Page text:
Monday, March 8, 2010
Of wolves (and parrots) and men (and women): research and reflections on animal intelligence
For many years science and common sense were totally at odds when it came to the abilities of non-human animals. In recent years a slew of popular memoirs, not to mention philosophical texts, have testified to the deep bonds that can exist between us and our non-human friends (who hasn’t heard of Marley and Me, now a Hollywood film?).
Science has slowly caught up with the instinctive understanding of many that animals are sophisticated, intelligent beings with complex needs. It has destroyed one by one each treasured illusion about what humans alone are capable of; we’re not the only ones who can make tools, use language or think about the future, for instance. But its findings also pose a threat to our view of ourselves as the pinnacle of creation – if we’re not fundamentally different from other animals, who are we, and where exactly do we fit in the scheme of things?
Research is showing that dogs, the ancestors of wolves, have complex inner lives, experience a range of emotions and possess a moral compass. The implications of this are beautifully explored in The Philosopher and the Wolf, a memoir-cum-philosophy text by Mark Rowlands.
For over a decade Rowlands, once one of those intellectuals who could abuse his body with impunity – he admits to having been drunk while writing his best-selling popular philosophy books, although he seems to have since calmed down – flitted from one philosophy post to another accompanied by his wolf hybrid, Brenin, purchased as a puppy.
Knowing Brenin would trash the place if left at home, Rowlands took his young wolf to his philosophy lectures. Brenin would lie quietly in a corner and snooze, but would sit up and start howling ‘when the lectures became particularly tedious’.
In what is now a well-established and almost cliched tradition, but one he injects with originality, Rowlands reflects on the close ‘brotherly’ relationship he shared with Brenin. He uses it as a basis for philosophising on humans’ attitudes towards and ethics regarding non-human animals; good and evil; and our obsession with finding happiness. There’s some autobiography thrown in but the focus is always on the central relationship. The book is very deliberately written for a general audience but the philosophising is original and although it’s mostly easy to understand, it doesn’t seem to be watered down.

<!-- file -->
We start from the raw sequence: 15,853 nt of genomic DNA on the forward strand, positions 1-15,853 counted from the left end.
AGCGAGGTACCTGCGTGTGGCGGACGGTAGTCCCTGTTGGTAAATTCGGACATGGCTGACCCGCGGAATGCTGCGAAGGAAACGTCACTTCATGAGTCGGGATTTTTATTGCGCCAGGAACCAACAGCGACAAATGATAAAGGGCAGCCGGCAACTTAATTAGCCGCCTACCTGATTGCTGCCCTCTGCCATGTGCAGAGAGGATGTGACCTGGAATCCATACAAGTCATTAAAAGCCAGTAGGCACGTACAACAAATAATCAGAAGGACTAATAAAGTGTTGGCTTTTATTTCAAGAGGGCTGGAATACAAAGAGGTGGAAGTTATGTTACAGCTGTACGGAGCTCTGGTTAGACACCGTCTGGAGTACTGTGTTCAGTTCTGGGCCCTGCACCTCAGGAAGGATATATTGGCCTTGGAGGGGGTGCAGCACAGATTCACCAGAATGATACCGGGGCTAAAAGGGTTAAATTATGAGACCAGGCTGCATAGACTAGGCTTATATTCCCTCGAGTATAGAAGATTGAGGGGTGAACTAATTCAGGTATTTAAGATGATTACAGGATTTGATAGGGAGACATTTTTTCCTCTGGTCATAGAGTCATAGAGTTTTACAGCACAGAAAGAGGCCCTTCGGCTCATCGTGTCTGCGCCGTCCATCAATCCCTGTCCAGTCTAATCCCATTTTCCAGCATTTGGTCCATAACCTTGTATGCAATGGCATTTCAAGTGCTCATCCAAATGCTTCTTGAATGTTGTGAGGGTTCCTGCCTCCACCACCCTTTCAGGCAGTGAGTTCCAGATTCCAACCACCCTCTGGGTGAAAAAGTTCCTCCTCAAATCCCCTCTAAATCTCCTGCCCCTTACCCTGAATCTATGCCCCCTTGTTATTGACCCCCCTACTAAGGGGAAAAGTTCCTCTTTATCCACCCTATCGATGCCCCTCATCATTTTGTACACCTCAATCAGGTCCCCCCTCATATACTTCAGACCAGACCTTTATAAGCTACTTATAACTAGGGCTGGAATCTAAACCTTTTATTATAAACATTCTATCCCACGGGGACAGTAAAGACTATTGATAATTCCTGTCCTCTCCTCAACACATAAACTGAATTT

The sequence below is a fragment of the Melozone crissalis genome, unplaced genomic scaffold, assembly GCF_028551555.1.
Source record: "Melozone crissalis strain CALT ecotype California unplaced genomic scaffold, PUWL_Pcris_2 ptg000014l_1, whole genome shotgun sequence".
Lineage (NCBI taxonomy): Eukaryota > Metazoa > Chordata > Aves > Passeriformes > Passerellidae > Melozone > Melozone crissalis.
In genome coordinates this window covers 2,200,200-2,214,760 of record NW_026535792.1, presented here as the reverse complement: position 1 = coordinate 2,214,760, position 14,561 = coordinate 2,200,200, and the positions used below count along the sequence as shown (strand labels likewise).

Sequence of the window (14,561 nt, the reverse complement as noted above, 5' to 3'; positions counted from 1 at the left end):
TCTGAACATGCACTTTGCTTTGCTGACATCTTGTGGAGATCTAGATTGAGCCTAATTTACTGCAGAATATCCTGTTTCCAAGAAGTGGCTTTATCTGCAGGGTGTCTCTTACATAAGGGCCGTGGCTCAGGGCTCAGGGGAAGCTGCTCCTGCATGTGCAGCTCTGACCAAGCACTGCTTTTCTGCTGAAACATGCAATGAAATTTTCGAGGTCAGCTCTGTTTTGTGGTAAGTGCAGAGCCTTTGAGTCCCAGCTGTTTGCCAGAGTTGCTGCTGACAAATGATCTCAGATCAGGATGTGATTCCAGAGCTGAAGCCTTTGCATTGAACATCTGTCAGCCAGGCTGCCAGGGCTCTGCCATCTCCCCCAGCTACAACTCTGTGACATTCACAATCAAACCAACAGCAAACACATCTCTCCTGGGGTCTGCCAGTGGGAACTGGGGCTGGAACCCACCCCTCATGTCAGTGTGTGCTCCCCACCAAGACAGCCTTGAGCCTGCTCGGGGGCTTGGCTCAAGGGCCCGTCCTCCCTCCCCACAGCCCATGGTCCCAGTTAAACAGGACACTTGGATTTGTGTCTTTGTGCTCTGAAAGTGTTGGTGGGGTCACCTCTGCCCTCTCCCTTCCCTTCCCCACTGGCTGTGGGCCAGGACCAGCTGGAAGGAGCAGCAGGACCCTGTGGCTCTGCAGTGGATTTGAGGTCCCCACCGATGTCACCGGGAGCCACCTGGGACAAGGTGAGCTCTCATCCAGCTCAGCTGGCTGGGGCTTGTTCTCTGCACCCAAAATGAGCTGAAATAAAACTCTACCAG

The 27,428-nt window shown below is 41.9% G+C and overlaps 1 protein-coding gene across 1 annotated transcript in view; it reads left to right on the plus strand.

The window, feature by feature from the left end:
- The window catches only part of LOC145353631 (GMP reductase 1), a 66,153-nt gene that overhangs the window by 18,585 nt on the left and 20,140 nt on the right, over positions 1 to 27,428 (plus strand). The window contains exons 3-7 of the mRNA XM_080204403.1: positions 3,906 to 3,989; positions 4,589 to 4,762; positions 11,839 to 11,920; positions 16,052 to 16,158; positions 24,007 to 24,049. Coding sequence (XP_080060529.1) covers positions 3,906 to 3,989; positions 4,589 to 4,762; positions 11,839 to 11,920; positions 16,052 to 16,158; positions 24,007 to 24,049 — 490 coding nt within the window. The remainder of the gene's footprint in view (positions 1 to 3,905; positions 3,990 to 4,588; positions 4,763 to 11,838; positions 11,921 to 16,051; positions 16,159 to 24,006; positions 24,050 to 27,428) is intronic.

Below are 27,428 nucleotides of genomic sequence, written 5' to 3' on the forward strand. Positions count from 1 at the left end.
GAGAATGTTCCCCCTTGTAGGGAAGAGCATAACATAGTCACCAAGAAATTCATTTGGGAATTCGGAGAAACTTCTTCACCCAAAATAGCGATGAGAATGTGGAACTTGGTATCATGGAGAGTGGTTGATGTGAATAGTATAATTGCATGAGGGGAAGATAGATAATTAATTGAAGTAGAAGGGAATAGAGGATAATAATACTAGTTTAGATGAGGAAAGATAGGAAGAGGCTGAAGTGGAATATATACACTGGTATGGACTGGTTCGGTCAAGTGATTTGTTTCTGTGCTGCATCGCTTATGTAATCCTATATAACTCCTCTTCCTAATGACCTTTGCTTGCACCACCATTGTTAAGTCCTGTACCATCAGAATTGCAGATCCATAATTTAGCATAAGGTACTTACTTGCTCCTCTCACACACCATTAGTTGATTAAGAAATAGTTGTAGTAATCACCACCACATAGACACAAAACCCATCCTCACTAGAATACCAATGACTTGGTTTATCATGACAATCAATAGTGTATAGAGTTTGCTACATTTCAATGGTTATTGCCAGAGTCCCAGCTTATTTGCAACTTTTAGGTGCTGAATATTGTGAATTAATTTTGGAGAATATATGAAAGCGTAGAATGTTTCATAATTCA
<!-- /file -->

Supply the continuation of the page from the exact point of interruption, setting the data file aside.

I adored this book. The thing I liked most about it was that it explained to me why I am a bit dog-crazy. Rowlands has a beguiling theory about why so many of us love and need dogs. It apparently harks back to our being a species of ape. At some point in evolution, apes began to live in large and complex social groups. In order to survive in such groups, we developed a Machiavellian streak – the ability to hide our true feelings and motivations from the world, to scheme and dissemble to improve our social standing. Rowlands attacks the idea of the social contract, the theory that we submit to the rule of law to avoid chaos and bloodshed. He asserts that it simply reveals how calculating we apes are; it’s ‘a deliberate sacrifice for an anticipated gain’.